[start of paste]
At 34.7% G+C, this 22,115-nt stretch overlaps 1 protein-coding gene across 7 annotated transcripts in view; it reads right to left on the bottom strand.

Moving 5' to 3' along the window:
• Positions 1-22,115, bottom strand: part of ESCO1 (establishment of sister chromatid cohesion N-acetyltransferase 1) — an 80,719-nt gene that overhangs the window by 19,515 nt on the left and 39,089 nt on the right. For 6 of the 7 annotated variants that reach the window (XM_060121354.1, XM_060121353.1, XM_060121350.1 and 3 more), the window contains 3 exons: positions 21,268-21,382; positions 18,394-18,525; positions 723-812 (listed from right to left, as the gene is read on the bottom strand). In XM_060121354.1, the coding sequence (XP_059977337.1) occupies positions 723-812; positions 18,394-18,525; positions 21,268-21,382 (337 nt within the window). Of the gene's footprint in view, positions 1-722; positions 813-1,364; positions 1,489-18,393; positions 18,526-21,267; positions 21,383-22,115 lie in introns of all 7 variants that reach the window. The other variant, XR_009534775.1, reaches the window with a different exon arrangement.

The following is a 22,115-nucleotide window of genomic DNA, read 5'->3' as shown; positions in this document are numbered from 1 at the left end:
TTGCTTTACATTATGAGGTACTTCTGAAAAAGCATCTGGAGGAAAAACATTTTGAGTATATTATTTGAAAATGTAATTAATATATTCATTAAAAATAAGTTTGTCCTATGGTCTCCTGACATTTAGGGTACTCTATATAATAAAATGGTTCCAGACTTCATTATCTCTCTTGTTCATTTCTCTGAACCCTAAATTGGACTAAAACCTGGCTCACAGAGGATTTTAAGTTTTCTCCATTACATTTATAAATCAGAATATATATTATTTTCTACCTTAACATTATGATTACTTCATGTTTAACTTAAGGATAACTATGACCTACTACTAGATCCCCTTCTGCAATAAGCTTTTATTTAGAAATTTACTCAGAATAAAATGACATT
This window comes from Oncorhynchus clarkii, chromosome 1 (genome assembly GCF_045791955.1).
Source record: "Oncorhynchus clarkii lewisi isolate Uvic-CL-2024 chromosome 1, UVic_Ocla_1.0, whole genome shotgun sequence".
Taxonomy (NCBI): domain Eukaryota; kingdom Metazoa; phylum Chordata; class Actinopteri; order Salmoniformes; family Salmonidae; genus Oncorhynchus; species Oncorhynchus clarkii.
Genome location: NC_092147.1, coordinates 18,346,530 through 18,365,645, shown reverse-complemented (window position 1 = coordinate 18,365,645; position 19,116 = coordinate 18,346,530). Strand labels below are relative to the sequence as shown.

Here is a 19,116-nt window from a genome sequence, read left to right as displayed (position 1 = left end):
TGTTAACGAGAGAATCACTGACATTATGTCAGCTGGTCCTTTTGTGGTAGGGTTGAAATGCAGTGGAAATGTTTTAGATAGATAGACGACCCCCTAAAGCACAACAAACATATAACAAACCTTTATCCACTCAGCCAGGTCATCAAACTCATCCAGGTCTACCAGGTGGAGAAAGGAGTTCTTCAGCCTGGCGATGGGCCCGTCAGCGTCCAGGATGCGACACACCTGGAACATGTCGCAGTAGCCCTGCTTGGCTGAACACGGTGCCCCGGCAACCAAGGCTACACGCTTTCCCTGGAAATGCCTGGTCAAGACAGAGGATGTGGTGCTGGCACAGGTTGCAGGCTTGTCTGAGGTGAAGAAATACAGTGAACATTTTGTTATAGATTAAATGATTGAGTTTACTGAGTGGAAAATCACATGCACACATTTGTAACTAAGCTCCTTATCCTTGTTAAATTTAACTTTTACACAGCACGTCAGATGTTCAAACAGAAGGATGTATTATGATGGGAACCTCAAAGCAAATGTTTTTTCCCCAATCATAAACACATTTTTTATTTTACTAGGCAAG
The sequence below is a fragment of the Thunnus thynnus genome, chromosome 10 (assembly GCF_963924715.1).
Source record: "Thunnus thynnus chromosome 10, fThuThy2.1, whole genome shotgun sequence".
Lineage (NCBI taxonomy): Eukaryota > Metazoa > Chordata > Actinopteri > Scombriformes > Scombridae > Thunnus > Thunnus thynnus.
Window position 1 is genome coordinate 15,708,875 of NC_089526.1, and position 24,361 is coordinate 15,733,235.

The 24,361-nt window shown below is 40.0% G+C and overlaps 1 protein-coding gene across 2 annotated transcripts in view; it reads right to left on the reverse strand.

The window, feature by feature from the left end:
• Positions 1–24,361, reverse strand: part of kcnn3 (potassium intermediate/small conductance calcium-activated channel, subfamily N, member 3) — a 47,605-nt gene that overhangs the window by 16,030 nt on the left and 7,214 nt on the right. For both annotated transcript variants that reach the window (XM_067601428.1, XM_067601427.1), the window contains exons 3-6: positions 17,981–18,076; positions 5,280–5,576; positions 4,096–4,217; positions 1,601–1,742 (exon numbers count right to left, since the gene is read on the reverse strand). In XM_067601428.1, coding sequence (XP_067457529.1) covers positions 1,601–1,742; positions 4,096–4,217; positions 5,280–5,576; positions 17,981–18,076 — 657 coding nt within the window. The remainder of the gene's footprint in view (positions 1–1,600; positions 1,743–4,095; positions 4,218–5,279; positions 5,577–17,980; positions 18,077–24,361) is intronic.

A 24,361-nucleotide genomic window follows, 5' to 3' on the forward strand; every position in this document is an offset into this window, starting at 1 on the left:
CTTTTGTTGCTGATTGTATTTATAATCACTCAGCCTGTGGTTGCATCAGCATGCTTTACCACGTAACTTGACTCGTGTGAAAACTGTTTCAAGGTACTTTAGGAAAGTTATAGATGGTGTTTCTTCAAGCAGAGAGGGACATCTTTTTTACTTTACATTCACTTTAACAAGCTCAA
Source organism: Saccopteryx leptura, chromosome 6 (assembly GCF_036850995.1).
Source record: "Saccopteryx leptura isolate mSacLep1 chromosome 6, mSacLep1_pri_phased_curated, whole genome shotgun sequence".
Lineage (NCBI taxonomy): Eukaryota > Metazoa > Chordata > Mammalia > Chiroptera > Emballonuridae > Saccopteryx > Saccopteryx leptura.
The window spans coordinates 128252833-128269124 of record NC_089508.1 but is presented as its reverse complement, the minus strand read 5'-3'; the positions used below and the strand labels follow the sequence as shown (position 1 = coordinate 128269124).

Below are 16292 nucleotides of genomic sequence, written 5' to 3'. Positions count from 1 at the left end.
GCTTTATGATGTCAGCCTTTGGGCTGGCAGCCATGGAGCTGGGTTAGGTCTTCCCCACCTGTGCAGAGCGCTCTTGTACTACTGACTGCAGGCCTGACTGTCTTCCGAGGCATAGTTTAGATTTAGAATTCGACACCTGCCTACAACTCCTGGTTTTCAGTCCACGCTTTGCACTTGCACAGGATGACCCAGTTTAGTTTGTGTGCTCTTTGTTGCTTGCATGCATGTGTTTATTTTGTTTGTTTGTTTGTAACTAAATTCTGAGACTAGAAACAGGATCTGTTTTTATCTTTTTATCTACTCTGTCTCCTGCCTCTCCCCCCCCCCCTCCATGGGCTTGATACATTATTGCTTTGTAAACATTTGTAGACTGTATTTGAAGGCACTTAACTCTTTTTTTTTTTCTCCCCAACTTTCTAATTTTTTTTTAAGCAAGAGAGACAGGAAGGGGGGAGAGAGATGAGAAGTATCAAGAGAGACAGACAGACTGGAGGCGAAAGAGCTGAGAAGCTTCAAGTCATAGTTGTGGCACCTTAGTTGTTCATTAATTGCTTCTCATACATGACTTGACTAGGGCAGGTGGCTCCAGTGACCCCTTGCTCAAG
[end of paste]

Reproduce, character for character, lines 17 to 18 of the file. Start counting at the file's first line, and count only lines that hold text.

The window, feature by feature from the left end:
• Positions 1–24,361, reverse strand: part of kcnn3 (potassium intermediate/small conductance calcium-activated channel, subfamily N, member 3) — a 47,605-nt gene that overhangs the window by 16,030 nt on the left and 7,214 nt on the right. For both annotated transcript variants that reach the window (XM_067601428.1, XM_067601427.1), the window contains exons 3-6: positions 17,981–18,076; positions 5,280–5,576; positions 4,096–4,217; positions 1,601–1,742 (exon numbers count right to left, since the gene is read on the reverse strand). In XM_067601428.1, coding sequence (XP_067457529.1) covers positions 1,601–1,742; positions 4,096–4,217; positions 5,280–5,576; positions 17,981–18,076 — 657 coding nt within the window. The remainder of the gene's footprint in view (positions 1–1,600; positions 1,743–4,095; positions 4,218–5,279; positions 5,577–17,980; positions 18,077–24,361) is intronic.